PROVIDENCE, RI—For the first time in five years, the Rhode Island Armenian community met at North Burial Ground to commemorate the Armenian Genocide and to venerate those victims who are now canonized as Holy Martyrs. The Armenian Martyrs’ Memorial Committee of RI hosted the event with two of its members serving as emcees, Melanie Zeitounian and Steven Zaroogian. The procession commenced with flag bearers, clergy, invited guests and wreath presenters surrounded by able-bodied honor guards as peaceful hymns were sung by choir members of the three local Armenian churches under the capable direction of Alysha Melkoun.
Officiating clergy Rev. Fr. Kapriel Nazarian, Rev. Fr. Shnork Souin and Rev. Dr. Ara Heghinian conducted a service for the Holy Martyrs with the faithful assistance of deacons and service participants from Armenian Evangelical Church, Sts. Sahag and Mesrob Armenian Church and Sts. Vartanantz Armenian Church. The service commenced with “The Lord’s Prayer” (“Hayr Mer”) recited by the clergy and all those present; readings from St. Paul’s Letter to the Hebrews and the Holy Gospel according to St. Paul; the Litany of The Saints and concluding with the singing of the “Hayr Mer” by the choir and congregation. In addition, soloist Joanne Mouradjian sang a moving rendition of “Hrashatsan Bagootsmamp” to the Holy Martyrs.
It was 45 years ago when the majestic monument standing 29 feet tall was dedicated in 1977 to the victims of the Armenian Genocide that began on April 24, 1915. Today, 107 years later, this same beautiful monument is dedicated to our saintly brothers and sisters in Christ who were canonized in 2015 on the centennial of the Armenian Genocide. “Let’s always wear our “Forget-Me-Not” flower to honor the memory of those who perished beginning in 1915,” said Zeitounian.
The keynote speaker was Weekly columnist Stepan Piligian, a native of Massachusetts who has spent many years as a volunteer teacher of Armenian history and contemporary issues to the young generation and adults at schools, camps and churches on the east coast. Piligian delivered a riveting speech to a captivated audience of several hundred individuals. He talked about martyrdom and the sacrifice made by those who were massacred by the Turkish Ottoman Empire beginning in 1915, and most recently, the canonization of them as saints, where each has transcended from victim to victor. He discussed Armenian Genocide recognition by President Biden and Congress but suggested the work of Armenians is only beginning. Genocide recognition is something Armenians have been aware of for 107 years, but Piligian clearly stated that an unpunished crime by the Turks does not serve justice. His 25-minute exposé will no doubt be used as an educational tool for Armenians and non-Armenians alike to be better informed and educated.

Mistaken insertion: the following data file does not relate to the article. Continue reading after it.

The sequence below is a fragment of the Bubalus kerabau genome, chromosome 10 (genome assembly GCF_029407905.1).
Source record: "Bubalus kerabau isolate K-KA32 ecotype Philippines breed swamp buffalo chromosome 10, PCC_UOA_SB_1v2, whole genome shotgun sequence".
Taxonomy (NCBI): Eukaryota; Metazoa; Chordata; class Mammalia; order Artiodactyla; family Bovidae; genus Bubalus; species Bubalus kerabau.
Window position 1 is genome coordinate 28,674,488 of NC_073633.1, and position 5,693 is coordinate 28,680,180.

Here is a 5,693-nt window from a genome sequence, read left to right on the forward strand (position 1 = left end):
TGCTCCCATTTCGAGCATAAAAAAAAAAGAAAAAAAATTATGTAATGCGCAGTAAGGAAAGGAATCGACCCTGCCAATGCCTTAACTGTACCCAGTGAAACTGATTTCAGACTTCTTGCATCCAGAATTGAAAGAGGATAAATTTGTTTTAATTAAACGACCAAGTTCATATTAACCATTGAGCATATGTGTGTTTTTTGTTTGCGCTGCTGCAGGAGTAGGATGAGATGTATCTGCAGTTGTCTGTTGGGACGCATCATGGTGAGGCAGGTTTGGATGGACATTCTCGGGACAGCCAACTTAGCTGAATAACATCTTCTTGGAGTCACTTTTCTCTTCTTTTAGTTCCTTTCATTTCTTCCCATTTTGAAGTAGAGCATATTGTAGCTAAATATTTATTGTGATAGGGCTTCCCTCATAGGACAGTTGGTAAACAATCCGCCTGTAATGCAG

Capping off the inspirational words of the guest speaker, attendees were treated to the Armenian school children of both Sts. Sahag and Mesrob and Sts. Vartanantz churches singing “Hyortik” under the able direction of Raffi Rachdouni. Armenians continue to live and in this case through the talented voices of our precious youth!
There were several elected officials invited to speak at the commemoration, including the Honorable Dan McKee, the 76th governor of the State of Rhode Island; United States Senator Jack Reed; and Congressman James Langevin. Congressman Langevin who is retiring at the end of this year was presented a plaque in appreciation for his continued support over the years on Armenian issues locally and abroad. State Representative Katherine Kazarian was recognized for sponsoring a resolution bill to recognize the Armenian Genocide in the General Assembly. In addition, there were numerous elected officials in the audience to share this meaningful day with the community: Lieutenant Governor Sabina Matos, Secretary of State Nellie Gorbea, Attorney General Peter Neronha, General Treasurer Seth Magaziner and former Central Falls Mayor Thomas Lazieh. Longtime supporters Senator Sheldon Whitehouse and Congressman David Cicilline were unable to attend as they were traveling abroad, but sent their warm regards.
As the program neared its conclusion, Zaroogian acknowledged a record 10 wreath presenters this year. He closed with heartfelt thanks to all who came together to commemorate the 107th anniversary of the Armenian Genocide.